Premier Inn installs battery storage, eyes more


Premier Inn has installed a 100kW/200kWh lithium ion battery at an Edinburgh hotel in a bid to work out how battery storage could help cut costs and optimise its load profile.

The Whitbread-owned chain is working with Eon on the trial at the Gyle Hotel, which will also include providing balancing services to National Grid. Eon said it will not immediately use the battery to arbitrage wholesale market prices, but may do so in the future.

Meanwhile, although Premier Inn has installed megawatts of solar across hotel rooftops in recent years, the trial is not integrating storage with onsite generation.

Nevertheless, Eon said using the battery to shift loads out of peak times for at least 2-3 hours a day should save the hotel £20,000 a year.

If the trial works well, the hotel chain is “likely” to rollout storage across more of its estate, especially in areas suffering from power network quality issues. However, it will need to carefully weigh up risk and reward in a constantly changing market.

Cian Hatton, Whitbread’s head of energy and environment, offered the following observations via email Q&A:

What do you hope to learn from the trial? 

“Experience the physical elements; How to integrate with our on-site electrical services, what site considerations are needed for installation and operation of batteries. i.e space, fire safety, ventilation, optimum sizing, location, etc.

“Test the financial benefits of peak avoidance and work through the process to generate revenue from other mechanisms such as frequency response, balancing mechanism, etc.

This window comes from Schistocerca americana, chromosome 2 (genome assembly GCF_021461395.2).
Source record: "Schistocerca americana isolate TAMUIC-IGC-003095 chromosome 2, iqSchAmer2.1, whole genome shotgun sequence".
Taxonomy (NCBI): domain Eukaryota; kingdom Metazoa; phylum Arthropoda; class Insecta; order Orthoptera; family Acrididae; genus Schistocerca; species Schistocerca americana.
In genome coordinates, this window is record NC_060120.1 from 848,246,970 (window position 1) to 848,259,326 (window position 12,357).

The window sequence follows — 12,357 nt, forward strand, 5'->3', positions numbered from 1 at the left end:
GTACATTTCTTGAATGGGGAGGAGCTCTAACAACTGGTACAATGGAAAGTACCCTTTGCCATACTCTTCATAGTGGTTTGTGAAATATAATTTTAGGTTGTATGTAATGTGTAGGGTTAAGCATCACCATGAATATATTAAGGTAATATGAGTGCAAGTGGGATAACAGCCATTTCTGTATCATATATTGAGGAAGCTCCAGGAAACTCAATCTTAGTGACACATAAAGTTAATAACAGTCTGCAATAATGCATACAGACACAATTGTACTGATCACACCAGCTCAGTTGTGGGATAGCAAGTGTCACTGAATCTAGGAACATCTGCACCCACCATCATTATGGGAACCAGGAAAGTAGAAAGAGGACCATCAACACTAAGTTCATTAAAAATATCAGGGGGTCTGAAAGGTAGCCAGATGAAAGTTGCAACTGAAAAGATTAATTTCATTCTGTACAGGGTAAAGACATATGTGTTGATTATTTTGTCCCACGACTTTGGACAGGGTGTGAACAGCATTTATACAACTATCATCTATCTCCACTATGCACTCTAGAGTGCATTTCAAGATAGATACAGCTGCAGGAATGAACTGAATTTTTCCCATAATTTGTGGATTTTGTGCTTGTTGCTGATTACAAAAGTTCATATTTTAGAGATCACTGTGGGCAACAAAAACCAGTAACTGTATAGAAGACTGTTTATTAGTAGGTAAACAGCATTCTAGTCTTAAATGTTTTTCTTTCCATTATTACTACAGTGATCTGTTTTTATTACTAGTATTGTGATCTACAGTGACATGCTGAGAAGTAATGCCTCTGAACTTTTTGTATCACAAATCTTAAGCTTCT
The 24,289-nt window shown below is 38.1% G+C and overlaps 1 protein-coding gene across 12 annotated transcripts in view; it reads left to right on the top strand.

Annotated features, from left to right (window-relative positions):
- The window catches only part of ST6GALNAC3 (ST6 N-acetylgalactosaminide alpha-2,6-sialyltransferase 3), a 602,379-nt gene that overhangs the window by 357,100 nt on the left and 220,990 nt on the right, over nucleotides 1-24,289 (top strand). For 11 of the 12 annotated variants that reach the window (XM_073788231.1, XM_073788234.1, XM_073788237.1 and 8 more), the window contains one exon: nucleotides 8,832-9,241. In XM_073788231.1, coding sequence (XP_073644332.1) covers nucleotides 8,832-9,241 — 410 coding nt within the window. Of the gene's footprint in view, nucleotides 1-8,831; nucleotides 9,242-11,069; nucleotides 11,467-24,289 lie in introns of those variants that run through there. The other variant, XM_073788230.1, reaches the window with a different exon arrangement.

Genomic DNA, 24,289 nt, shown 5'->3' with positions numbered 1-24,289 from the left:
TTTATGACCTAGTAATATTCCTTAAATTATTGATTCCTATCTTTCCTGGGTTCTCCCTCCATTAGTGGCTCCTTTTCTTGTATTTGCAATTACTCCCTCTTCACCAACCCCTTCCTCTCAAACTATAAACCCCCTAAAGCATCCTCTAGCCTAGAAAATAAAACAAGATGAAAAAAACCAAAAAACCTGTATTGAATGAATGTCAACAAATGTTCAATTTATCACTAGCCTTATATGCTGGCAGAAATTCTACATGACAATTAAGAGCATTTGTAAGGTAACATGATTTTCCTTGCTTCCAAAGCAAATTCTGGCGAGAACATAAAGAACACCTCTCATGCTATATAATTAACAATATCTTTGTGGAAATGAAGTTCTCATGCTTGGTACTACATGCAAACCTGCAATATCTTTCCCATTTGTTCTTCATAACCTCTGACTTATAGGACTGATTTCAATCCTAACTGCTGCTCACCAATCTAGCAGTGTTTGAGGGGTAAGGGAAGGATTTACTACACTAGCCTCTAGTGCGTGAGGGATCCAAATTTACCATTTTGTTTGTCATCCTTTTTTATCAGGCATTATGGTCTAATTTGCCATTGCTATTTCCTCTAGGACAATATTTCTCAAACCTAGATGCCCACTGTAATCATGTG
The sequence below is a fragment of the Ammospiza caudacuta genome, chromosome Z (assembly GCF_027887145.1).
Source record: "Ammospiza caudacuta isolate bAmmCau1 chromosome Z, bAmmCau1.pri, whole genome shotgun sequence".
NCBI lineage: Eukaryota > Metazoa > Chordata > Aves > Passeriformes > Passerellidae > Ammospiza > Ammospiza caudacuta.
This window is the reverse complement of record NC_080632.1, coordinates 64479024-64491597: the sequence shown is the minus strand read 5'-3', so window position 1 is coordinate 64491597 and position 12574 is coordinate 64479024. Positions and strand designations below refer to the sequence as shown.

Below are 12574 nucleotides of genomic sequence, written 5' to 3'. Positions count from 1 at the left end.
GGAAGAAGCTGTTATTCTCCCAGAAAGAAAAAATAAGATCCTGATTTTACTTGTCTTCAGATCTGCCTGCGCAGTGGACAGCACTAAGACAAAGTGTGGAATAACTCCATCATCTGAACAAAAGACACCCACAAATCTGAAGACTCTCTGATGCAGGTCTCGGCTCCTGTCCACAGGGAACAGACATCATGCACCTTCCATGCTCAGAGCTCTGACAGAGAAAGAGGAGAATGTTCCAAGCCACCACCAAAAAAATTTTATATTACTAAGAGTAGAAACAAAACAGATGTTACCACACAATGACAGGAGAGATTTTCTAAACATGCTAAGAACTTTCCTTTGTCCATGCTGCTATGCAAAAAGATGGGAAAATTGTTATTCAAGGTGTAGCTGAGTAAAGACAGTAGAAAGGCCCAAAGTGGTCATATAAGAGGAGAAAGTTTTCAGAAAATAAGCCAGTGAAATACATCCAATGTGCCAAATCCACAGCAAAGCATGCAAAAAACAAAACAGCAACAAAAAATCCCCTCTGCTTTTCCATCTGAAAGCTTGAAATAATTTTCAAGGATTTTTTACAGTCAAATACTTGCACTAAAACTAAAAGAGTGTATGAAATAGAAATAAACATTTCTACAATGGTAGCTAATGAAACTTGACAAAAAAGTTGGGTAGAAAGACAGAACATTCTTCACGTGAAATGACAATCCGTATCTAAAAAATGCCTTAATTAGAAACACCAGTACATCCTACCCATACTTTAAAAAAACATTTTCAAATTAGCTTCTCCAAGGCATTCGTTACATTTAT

“Gain an understanding of how to optimise the operation of the battery, balancing site operation with cost avoidance and revenue generation.”

What are the challenges and opportunities posed by storage?

“Challenges; costs savings and revenue generation elements are all out of our control. This makes investing over the long term higher risk than other cost saving measures such as energy efficiency projects.

“Opportunities; reduced business/customer disruption at sites with frequent power outages, cost saving by avoidance of peak charges, revenue generation from providing grid services.”

If it goes well, would you replicate and scale?

“This depends on our view of the risk associated with the business case i.e. certainty on financial incentives to provide flexibility and energy tariff structures. It is likely we will replicate and scale up the use of storage in some capacity but it may be part of a more integrated energy system for sites. In this trial the battery only is being tested. Integration with on-site generation is not being trialled.”

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